means for displaying, on the screen, the first video stream within a first window and the second video stream within a second window;
means for determining that, in a first frame of the primary video stream, the first object is closer to a first frame edge of the first frame than the second object is to the first frame edge;
means for determining, subsequent to determining that the first object is closer to the first frame edge, that in a second frame of the primary video stream, the second object is closer to a second frame edge of the second frame than the first object is to the second frame edge, the second frame edge corresponding to the first frame edge; and
means for displaying, in response to determining that the second object is closer to the second frame edge, the second video stream within the first window and the first video stream within the second window.
23. The apparatus according to claim 20, further comprising:
means for displaying, on the screen, the first video stream within a first window and the second video stream within a second window;
means for determining, subsequent to displaying the first video stream within the first window, that the second object overlaps the first object in at least one of a frame of the primary video stream, a frame of said first video stream, or a frame of the second video stream; and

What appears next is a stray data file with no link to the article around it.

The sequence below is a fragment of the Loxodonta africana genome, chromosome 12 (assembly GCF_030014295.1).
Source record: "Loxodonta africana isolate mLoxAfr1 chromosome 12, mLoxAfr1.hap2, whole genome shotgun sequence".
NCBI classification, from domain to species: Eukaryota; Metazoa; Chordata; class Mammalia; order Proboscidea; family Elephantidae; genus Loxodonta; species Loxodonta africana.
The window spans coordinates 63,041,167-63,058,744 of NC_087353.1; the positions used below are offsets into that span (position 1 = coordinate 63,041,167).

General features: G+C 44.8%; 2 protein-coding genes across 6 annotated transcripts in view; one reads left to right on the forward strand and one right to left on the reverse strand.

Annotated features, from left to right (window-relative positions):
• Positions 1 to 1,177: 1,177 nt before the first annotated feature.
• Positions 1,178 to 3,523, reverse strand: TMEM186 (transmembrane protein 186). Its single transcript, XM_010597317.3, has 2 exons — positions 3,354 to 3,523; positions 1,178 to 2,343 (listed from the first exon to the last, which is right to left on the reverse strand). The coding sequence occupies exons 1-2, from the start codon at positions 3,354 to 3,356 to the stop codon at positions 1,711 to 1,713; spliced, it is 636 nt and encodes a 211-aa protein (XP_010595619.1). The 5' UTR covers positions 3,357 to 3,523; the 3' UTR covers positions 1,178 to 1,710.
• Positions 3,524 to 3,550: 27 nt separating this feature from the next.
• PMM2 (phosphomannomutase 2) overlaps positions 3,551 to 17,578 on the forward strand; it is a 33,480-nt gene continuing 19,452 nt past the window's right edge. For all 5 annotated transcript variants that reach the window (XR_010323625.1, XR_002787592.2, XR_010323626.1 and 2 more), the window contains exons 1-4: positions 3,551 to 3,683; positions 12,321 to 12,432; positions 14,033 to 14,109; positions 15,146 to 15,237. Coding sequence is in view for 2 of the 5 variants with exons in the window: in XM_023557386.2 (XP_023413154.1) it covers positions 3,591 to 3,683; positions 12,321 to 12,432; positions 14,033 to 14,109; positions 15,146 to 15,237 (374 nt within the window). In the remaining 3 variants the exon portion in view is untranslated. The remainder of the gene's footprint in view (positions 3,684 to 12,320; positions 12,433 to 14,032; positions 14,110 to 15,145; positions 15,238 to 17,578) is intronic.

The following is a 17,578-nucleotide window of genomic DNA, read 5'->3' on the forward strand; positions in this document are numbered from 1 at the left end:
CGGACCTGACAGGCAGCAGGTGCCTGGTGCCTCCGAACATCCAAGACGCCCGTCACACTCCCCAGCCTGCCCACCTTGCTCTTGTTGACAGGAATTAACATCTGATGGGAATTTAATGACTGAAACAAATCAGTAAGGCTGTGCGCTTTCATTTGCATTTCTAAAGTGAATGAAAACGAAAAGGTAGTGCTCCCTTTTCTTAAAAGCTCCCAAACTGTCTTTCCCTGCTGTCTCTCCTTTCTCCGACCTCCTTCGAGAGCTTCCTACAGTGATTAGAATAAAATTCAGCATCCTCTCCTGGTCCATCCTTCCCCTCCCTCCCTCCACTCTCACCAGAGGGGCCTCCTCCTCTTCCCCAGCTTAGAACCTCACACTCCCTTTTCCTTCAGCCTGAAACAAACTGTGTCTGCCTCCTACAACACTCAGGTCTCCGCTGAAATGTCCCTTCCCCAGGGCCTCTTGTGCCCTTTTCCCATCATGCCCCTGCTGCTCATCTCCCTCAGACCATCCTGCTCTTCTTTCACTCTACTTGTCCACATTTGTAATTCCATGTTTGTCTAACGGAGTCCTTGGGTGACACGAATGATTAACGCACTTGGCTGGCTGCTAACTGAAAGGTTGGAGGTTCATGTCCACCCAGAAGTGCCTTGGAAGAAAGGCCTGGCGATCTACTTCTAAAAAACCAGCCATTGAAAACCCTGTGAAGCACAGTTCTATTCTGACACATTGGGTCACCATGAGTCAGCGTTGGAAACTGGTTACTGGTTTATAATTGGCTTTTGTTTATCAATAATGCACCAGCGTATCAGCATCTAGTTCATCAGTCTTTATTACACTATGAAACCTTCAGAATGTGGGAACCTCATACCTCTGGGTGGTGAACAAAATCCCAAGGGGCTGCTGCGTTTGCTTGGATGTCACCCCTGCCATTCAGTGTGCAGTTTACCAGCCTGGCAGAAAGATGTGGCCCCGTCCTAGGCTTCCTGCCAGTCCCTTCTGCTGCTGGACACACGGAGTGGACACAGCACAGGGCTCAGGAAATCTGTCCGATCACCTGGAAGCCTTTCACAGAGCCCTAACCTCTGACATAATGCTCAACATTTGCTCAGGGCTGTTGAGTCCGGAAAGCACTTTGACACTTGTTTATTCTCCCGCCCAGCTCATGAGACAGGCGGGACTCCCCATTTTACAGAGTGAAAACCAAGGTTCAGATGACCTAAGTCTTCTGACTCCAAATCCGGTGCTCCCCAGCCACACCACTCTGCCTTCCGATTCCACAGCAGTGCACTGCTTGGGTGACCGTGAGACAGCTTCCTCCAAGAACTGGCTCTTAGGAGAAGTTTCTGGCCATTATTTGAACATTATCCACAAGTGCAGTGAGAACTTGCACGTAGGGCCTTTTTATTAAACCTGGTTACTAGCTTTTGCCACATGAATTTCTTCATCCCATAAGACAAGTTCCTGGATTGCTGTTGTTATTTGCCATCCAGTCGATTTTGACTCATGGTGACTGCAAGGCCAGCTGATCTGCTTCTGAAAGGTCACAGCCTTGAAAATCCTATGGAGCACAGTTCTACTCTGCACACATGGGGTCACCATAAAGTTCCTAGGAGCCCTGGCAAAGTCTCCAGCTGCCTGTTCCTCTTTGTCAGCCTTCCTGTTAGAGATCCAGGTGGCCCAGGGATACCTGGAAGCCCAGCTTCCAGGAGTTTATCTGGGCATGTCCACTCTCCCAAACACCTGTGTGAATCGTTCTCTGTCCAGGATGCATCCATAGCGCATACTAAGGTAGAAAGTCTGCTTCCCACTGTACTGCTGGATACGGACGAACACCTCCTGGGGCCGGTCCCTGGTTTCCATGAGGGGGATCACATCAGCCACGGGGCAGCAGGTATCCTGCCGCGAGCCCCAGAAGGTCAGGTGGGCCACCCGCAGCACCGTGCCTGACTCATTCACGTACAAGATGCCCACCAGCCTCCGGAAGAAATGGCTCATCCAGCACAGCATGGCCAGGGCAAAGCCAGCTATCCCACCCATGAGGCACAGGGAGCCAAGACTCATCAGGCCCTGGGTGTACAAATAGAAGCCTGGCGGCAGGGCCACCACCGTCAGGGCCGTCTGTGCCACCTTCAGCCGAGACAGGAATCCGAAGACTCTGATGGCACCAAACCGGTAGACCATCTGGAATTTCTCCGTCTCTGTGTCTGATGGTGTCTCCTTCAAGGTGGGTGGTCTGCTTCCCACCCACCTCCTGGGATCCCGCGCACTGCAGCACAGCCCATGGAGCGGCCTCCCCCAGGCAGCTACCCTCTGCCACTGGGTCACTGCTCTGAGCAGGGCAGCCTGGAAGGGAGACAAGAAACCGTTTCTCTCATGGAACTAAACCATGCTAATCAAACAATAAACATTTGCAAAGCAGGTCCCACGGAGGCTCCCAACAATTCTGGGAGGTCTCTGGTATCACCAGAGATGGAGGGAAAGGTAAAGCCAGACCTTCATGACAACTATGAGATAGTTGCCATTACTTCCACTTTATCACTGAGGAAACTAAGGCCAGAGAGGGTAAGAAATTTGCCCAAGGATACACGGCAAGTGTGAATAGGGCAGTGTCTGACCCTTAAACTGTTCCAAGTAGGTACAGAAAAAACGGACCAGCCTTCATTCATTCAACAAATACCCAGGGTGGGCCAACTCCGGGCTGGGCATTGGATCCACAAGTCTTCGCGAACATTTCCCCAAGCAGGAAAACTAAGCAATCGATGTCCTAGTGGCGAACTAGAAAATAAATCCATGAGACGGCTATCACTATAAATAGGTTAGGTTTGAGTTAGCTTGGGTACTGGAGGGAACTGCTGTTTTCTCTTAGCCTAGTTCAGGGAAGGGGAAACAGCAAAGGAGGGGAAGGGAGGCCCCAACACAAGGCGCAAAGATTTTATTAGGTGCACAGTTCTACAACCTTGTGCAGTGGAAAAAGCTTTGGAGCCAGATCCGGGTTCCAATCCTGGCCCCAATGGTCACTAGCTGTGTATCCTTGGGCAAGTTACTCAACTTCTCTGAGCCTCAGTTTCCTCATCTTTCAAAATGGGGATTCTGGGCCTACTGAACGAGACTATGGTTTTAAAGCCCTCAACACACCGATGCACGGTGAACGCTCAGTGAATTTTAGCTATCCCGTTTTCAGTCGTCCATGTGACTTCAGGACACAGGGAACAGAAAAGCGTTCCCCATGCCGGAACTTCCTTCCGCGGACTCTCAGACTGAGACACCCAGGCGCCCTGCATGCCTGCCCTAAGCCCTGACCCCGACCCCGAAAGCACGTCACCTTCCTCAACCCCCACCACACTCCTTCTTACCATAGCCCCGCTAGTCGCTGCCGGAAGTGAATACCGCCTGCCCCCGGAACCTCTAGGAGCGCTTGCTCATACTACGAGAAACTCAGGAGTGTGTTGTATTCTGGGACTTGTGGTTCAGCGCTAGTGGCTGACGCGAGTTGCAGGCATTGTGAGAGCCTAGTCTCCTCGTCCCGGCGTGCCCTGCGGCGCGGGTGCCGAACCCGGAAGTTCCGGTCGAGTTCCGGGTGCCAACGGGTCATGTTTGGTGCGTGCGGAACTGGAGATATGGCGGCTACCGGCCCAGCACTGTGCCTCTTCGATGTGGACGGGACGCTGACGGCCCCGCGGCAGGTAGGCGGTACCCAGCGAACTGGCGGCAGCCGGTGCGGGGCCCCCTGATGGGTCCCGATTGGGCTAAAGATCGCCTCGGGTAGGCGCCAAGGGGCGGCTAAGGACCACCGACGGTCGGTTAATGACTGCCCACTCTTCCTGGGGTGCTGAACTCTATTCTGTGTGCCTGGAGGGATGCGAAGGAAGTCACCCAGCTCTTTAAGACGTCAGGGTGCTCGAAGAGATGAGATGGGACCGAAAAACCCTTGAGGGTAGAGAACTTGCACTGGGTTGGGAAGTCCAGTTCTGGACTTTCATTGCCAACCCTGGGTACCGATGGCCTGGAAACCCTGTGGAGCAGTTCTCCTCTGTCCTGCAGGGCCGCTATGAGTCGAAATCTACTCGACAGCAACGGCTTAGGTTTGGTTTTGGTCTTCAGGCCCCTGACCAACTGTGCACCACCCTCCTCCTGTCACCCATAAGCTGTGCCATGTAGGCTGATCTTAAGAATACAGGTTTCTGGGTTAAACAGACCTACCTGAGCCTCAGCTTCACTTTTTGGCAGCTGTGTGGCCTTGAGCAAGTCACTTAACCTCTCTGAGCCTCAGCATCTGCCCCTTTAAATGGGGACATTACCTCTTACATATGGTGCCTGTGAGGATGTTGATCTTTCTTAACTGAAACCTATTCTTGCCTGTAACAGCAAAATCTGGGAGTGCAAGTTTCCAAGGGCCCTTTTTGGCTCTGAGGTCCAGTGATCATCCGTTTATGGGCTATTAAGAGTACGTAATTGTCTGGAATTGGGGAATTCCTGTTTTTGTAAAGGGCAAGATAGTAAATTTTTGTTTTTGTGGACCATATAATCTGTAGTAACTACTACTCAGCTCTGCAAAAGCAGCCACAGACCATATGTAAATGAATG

means for displaying, in response to determining the second object overlaps the first object, the second video stream within the first window and the first video stream within the second window.
24. The apparatus according to claim 20, further comprising:
means for displaying, on the screen, the first video stream within a first window and the second video stream within a second window;
means for generating, from the primary video stream, a display video stream having a secondary field of view that is narrower than the primary field of view;
means for displaying, within a third window of the screen, the display video stream;
means for, in response to detecting that at least one of the first object or the second object is near an edge of a frame of the display video stream, changing the display video stream to have a tertiary field of view, wherein the tertiary field of view has a wider angle than the secondary field of view.